review · Spain · Translated

The Good Suicides by Antonio Hill

good suicidesThe Good Suicides by Antonio Hill, translated by Laura McGloughlin
Crown, June 2014
Inspector Salgado  book 2
Disclosure: I received a review copy from the publisher in exchange for an honest review.

Héctor Salgado  is a police inspector from Argentina who lives and works in Barcelona, and this particular novel takes place six months after the disappearance of his estranged wife Ruth and the end of a particularly violent case that was featured in the first novel, The Summer of Dead Toys. Besides the case of Salgado’s wife’s disappearance, the novel focuses on the apparent suicides of several people who work for Alemany Cosmetics. That investigation slows the book down, I think, and I think it comes down to the fact that I didn’t particularly feel invested in their stories.

My copy of the novel calls it a thriller, but only the first and last sections of the book feel thriller-esque in terms of pacing and reveals. I’m not sure what the marketing or book-cataloging logic was for calling this a thriller: police procedural is not so catchy, perhaps.  It’s a good police procedural, with the caveat that the Alemany Cosmetics investigation led by Salgado is just part of the story. The other and stronger part of the book is Leire Castro’s unofficial investigation into Ruth’s disappearance. Castro is an interesting character: she is a young, female detective young and about to give birth. She stands in contrast to the divorced and depressed Salgado, and what she eventually uncovers makes the story very powerful.

I was a very big fan of the first book in this series, The Summer of Dead Toys, and this book, the second in a proposed trilogy, was a solid entry but not as outstanding as the first novel.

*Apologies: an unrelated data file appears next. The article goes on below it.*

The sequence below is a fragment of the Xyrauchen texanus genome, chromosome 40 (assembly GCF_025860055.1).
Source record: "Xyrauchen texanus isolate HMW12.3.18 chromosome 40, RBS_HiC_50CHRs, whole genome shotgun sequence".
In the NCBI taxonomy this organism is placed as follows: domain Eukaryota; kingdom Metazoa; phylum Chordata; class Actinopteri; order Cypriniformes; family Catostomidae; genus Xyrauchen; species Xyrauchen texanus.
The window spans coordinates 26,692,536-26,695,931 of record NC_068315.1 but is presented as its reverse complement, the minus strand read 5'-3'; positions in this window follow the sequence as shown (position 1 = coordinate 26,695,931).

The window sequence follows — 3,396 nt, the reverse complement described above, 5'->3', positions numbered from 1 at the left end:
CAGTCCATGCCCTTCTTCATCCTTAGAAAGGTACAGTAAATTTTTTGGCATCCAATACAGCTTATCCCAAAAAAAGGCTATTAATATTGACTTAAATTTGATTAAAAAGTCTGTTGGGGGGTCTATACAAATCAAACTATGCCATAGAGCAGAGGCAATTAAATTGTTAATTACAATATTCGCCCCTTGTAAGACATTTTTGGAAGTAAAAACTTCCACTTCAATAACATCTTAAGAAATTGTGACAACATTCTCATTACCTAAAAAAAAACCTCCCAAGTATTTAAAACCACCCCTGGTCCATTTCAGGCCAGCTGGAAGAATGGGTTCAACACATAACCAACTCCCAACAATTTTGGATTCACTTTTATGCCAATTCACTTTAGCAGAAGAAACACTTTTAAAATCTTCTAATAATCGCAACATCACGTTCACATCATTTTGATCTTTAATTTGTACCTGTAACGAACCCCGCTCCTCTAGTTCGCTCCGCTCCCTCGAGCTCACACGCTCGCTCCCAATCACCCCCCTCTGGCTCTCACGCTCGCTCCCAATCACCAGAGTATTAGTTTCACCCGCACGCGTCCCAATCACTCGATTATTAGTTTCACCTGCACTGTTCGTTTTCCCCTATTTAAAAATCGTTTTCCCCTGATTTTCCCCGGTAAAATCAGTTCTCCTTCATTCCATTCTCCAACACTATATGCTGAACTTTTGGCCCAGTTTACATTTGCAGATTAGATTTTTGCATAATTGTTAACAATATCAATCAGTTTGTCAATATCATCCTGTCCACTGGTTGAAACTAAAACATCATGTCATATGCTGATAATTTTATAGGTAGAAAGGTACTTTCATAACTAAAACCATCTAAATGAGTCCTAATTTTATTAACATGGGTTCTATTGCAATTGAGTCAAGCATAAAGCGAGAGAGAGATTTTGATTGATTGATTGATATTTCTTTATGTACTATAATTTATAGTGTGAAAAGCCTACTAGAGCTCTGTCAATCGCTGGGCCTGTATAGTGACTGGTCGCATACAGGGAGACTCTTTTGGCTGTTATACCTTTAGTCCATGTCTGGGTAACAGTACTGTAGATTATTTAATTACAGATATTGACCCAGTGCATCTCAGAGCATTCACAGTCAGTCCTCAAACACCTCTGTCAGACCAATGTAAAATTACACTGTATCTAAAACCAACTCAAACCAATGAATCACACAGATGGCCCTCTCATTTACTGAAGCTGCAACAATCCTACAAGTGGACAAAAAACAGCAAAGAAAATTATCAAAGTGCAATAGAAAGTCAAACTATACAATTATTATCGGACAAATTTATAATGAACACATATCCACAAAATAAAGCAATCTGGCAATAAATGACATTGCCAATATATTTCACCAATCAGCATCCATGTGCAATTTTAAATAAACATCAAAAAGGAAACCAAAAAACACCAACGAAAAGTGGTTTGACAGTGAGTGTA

Other reviews appear in EuroCrime (Laura), The Game’s Afoot (Jose Ignacio), and crimepieces (Sarah).

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9 thoughts on “The Good Suicides by Antonio Hill

  1. Rebecca – I wondered if this would be as good as The Summer of Dead Toys. And you touch on something that’s so important. Without feeling invested in characters, it’s hard to stay ‘into’ the story. Thanks for the well-written review.

  2. Huh, this review made me want to read The Summer of Dead Toys. I think I was on the fence with that one. At any rate, I’ll keep a look-out for this series.

    1. Hope you like it when you get to it, Keishon. I think his job translating crime novels from English to Spanish was a huge help when he wrote his first book.

  3. I will try The Summer of Dead Toys and then decide whether to proceed to this one. I am interested in more books set in South American countries. I am going to have to clone myself to read all the book I want to read.

  4. Clone ourselves, campaign for a 30-hour day, an 8-day week, paid “reading” days, a reading vacation, or learn to live without sleep (except for parents of young children who need all the sleep they can get!) or read while doing tasks, etc.

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